The Clark-Michigan 110HT
RICHARD CAMPBELL explains why this Michigan motor scraper model upgrade was such an improvement over an already successful machine, and a winner among the more famous giants.
Working on the principle that two engines are better than one, Michigan introduced its model 110HT twin powered elevating scraper in 1970.
A modification of the company’s already successful model 110-11 elevating scraper, the new 110HT featured a bigger bowl, larger tires and, of course, loads more power to handle grades and poor underfoot conditions.
The original Michigan 110 was introduced in 1957 and the 110H elevator arrived on the scene in 1965 featuring a 12 cubic yard bowl that was designed and manufactured by Hancock.
Hancock, the originator of the elevating scraper, had become a subsidiary of Clark in 1966. Clark had also bought out Michigan thus keeping everything “in the family” so to speak.
It was decided that the market could use a twin powered elevating scraper and a model 110-15 was taken from production and modified with an extra engine and transmission to gauge both its productivity and serviceability. The experimental machine proved that the twin-engine concept worked and, accordingly, the model 110HT was put into production
Rated at 16 cubic yards capacity, the 110HT had no competition in its size class, the closest being the Wabco model 252FT, which was a considerably larger and heavier machine.
As a result, sales of the 110HT were steady throughout the period of its production. In a bizarre twist of marketing, the 110HT was also sold under the Hancock brand name as the model 294. This machine was almost identical in all respects to the 110HT but was only offered for sale for about three years, Clark deciding that the twin branding was just to confusing for potential buyers.
Power for the 110HT came from two 144 horsepower General Motors Detroit Diesel 4-71N naturally aspirated diesels. These were connected to identical Clark 5-speed full powershift transmissions that could move the 110HT along at a top speed of 28 mph.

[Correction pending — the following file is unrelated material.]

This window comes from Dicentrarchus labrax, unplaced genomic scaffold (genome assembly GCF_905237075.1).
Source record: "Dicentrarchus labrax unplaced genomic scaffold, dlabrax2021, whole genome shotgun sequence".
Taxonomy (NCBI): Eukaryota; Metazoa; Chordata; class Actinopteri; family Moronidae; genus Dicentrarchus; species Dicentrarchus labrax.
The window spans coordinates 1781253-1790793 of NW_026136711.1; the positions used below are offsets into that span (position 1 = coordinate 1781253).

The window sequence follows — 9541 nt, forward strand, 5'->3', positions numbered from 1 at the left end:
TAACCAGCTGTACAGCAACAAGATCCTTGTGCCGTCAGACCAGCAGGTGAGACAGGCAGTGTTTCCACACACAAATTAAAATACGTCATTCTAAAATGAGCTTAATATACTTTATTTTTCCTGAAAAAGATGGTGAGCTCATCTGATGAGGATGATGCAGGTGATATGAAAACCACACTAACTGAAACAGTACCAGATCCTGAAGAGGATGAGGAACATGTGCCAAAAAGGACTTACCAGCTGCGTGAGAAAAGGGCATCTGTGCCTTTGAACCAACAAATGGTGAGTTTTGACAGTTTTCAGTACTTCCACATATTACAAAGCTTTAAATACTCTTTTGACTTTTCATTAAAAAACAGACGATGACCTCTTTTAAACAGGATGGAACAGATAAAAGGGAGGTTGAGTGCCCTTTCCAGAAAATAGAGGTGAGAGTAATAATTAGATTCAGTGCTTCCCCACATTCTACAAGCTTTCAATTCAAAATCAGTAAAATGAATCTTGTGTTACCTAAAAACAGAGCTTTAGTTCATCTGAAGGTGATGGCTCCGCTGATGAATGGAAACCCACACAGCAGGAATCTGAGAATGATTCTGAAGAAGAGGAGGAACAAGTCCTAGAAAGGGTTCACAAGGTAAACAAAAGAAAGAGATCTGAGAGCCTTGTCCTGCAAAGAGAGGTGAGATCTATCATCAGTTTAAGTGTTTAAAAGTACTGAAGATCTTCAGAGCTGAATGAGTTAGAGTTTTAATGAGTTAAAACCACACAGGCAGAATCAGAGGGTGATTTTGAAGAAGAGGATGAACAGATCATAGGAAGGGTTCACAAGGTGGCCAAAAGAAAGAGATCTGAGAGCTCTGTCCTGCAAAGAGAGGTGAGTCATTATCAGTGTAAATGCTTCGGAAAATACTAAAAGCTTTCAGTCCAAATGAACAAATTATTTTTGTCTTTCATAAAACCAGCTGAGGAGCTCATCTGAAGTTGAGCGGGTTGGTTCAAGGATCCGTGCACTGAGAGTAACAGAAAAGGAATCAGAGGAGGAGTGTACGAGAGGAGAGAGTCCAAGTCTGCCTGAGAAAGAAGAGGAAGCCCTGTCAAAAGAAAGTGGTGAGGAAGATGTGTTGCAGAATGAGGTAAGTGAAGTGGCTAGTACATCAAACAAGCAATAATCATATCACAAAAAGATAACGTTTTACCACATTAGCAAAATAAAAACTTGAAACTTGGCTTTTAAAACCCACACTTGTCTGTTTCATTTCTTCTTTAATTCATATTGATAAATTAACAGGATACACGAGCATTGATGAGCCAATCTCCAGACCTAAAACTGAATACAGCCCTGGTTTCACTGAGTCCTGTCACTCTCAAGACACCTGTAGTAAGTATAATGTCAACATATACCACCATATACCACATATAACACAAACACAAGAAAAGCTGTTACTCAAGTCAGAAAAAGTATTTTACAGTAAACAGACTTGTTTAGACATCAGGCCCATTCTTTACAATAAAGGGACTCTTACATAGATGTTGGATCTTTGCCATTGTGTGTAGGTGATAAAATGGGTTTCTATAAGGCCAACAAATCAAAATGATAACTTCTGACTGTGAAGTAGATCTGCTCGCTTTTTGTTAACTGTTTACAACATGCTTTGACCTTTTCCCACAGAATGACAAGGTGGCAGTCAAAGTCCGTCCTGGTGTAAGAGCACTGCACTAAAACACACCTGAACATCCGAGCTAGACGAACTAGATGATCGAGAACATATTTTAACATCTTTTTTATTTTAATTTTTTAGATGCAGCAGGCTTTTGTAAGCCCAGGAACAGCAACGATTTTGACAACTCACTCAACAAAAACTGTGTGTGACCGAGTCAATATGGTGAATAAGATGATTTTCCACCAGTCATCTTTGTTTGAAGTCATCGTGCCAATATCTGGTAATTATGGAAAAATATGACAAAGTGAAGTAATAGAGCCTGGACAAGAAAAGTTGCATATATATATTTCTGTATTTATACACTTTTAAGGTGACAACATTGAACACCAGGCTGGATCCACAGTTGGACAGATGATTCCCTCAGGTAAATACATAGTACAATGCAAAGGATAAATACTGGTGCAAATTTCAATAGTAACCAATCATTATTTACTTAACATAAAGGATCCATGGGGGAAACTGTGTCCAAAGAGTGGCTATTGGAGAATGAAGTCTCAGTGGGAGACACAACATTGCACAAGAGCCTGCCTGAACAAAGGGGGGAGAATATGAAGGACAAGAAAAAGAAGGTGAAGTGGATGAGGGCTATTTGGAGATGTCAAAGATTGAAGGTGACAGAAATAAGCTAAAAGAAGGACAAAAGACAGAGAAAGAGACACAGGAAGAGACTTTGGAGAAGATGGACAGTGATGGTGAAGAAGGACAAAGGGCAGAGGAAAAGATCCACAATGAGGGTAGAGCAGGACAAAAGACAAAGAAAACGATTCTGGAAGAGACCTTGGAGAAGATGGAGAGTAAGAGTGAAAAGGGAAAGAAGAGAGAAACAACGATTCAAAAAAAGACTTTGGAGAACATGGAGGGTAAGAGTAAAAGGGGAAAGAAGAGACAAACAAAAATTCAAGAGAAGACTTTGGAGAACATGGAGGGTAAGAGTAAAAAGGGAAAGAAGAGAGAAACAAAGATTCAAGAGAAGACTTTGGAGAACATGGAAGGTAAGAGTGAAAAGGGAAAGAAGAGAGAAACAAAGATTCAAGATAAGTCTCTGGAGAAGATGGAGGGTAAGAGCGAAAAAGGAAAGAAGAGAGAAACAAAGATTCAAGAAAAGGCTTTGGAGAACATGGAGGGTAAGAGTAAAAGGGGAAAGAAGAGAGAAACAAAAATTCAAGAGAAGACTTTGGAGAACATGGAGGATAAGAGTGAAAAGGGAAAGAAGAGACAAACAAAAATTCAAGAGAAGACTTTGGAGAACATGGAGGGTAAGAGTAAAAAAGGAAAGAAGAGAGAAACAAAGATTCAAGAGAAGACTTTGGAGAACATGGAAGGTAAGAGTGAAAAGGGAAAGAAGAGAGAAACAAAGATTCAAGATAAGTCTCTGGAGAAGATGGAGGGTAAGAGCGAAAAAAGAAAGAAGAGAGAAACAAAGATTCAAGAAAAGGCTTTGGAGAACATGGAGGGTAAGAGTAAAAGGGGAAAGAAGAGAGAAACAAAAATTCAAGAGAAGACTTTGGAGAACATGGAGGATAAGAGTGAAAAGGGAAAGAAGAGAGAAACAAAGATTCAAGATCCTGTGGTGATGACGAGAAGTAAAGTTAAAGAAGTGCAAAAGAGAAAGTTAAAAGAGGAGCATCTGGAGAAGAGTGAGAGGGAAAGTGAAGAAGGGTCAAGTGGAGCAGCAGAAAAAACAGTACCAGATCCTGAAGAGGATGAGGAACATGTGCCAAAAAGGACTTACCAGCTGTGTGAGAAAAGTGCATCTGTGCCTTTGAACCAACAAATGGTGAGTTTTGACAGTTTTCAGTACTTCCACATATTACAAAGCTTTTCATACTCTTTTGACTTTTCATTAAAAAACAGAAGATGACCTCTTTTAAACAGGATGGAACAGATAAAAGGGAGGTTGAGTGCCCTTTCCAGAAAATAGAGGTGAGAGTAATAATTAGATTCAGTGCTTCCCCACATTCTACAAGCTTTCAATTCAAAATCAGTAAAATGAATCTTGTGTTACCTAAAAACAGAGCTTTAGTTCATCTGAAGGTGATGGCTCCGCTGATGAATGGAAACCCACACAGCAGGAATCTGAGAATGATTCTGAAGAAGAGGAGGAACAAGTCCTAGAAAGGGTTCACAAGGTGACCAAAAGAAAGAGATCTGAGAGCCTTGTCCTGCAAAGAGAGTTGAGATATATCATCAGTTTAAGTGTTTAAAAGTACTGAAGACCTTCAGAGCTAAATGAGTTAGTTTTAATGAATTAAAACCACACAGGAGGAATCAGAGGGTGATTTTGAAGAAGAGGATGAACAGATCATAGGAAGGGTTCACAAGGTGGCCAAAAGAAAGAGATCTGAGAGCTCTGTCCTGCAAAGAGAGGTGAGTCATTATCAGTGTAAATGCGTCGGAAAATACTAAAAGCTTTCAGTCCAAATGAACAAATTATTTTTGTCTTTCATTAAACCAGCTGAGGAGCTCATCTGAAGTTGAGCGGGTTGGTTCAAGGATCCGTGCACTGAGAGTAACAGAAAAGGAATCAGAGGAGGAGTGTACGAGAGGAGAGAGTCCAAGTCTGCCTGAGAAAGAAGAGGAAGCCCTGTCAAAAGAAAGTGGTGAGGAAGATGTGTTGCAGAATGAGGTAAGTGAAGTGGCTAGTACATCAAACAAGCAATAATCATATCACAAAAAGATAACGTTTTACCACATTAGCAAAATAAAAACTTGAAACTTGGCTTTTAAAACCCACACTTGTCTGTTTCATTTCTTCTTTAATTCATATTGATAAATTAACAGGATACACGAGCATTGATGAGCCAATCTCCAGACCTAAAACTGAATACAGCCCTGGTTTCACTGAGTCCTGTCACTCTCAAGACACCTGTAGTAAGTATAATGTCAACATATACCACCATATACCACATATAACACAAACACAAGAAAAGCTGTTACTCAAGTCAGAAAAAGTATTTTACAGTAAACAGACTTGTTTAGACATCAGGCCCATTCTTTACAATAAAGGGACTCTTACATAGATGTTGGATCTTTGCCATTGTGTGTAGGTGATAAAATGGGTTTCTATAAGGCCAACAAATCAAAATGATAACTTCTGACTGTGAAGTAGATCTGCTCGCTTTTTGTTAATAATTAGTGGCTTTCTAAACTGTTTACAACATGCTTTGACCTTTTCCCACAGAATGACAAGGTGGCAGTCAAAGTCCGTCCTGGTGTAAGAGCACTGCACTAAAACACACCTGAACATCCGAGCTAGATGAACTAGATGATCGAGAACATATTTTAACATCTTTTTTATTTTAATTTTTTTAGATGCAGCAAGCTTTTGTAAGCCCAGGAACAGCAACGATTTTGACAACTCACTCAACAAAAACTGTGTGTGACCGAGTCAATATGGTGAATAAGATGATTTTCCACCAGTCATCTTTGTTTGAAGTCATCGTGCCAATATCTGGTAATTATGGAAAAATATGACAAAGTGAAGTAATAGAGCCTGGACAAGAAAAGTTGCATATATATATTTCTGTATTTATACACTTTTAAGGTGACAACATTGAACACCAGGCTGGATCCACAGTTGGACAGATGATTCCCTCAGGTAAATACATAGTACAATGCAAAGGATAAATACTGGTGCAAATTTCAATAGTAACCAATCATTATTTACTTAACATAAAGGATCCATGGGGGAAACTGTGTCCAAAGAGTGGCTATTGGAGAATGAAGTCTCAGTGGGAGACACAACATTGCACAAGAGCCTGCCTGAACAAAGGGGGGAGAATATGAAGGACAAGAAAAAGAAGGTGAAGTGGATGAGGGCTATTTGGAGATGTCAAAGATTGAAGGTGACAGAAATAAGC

Clark planetary axles were of course utilized and these featured a 26.5x29 tire as standard with a 26.5x25 being offered as an option.
Brakes were of the full-air operated S-cam type on both axles.
The bowl was a typical Hancock product – strong, durable and well designed. Power for the elevator assembly was provided by a single hydraulic motor that turned the 15 flight elevator at approximately 260 rpm. The elevator was reversible.
Ejection was by sliding floor and bulldozer ejector with a strike-off blade that dropped down as the floor retracted to aid in trimming up the fill. Most Hancock-built scrapers featured this useful gadget. Four teeth could also be bolted to the cutting edge to aid in breaking up tough soil.
As far as comforts went, the 110HT operator did not fare too badly. An air suspension seat was standard equipment and a heater and cab were offered as options.
To monitor vital machine functions a comprehensive set of gauges were provided for tractor and scraper. Visibility was average to the right of the machine, but good to the cutting edge where it mattered.
Steering was via two hydraulic rams placed high up on the gooseneck and these permitted a full 90 degree turn in either direction.
Due to the machines width and axle loading it was usually transported from job to job and was rarely roaded.
Never one of the ‘big three’ in motor scraper manufacturing (Euclid/Terex, Caterpillar and Wabco’s sales dwarfed that of Clark’s), Clark-Michigan still turned out a very respectable and reliable product. This fact is evidenced by the number of Michigan scrapers still operating long after Clark ceased producing them in 1983.
Total production of the Clark-Michigan 110HT was approximately 1000 units.
The New Zealand connection
At least seven Clark-Michigan 110HT elevating scrapers were imported by New Zealand franchise holder Andrews & Beavan, and the author knows of two still in operation in the Auckland region alone.
They were dispersed evenly throughout New Zealand and most, if not all, of the 110HT’s imported had the optional cab fitted.
These machines were a real performer in their day and it’s good to see (and hear) the occasional one still operating.
For the Modeller
There are currently no models available in any scale of a Michigan 110HT (or any other Michigan scrapers for that matter aside from a 1:150 scale type 210 issued in the early 1970s). Hopefully one of the many model manufacturers will redress this oversight before too long.
Contractor Vol.33 No.4 May 2009
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